Six Moments That Can Make A Leader Out Of Anyone Forbes It has often been remarked – including by this writer and in this space – that leaders are not just those people who find themselves in leadership positions.
Scott Geller is Alumni Distinguished Professor at Virginia Tech and Director of the Center for Applied Behavior Systems in the Department of Psychology. He is a Fellow of the American Psychological Association, the Association for Psychological Science, and the World Academy of Productivity and Quality. He has written numerous articles and books, including When No One's Watching: Living and Leading Self-motivation. Scott will examine how we can become self-motivated in "The Psychology of Self-Motivation." ...
Daniel Goleman, in his article “Leadership That Gets Results”, has identified six different leadership styles, and he believes that good leaders will adopt one of these six styles to meet the needs of different situations.
None of the six leadership styles by Daniel Goleman are right or wrong – each may be appropriate depending on the specific context. Whilst one of the more empathetic styles is most likely to be needed to build long-term commitment, there will be occasions when a commanding style may need to be called upon, for example, when a rapid and decisive response is required.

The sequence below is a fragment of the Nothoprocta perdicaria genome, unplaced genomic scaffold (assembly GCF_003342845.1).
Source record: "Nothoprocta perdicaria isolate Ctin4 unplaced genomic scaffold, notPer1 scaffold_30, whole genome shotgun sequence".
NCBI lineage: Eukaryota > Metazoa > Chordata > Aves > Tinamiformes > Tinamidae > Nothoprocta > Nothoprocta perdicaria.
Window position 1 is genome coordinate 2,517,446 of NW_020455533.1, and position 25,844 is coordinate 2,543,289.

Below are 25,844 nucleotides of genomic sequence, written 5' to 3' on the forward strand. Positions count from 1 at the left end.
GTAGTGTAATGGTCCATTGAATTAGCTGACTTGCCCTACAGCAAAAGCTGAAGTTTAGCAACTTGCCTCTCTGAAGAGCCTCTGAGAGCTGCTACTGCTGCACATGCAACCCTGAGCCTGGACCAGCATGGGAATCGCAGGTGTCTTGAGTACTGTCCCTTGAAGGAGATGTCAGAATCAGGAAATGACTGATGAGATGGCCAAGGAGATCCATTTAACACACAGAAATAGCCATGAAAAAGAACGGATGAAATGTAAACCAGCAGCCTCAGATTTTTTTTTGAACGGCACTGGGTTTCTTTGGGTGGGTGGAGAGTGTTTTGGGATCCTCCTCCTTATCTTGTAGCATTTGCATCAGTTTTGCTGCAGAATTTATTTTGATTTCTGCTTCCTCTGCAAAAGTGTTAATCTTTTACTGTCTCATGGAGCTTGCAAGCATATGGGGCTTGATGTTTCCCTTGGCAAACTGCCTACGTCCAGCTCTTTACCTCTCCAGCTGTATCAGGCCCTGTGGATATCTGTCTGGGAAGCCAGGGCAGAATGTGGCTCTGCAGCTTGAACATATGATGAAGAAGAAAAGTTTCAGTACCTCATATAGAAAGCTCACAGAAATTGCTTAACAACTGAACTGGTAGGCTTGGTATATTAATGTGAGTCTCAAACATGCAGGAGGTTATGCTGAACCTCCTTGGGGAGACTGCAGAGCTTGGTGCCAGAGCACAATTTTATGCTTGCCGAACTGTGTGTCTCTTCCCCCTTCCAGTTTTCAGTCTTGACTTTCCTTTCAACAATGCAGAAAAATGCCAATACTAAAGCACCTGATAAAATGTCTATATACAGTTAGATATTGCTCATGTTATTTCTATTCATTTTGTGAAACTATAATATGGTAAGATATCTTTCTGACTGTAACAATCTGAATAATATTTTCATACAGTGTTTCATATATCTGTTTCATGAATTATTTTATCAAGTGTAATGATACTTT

This is the word we use when something is stuck between being and not being. Between is and is not. For example, we might say, “that shirt is red-ish.” Or, “I’m feeling sick-ish.” And sometimes, “the weather is a bit warm-ish.”
Describing things as ish is handy, because it helps us avoid committing when we’re not quite ready. And when it is used in the course of regular conversation, we tend to accept this half-way point as okay, and we carry on. We typically do not challenge convenient ish-isms.
But when is being ish not okay? What about in leadership? Is being leader-ish okay, not okay, or maybe okay-ish?
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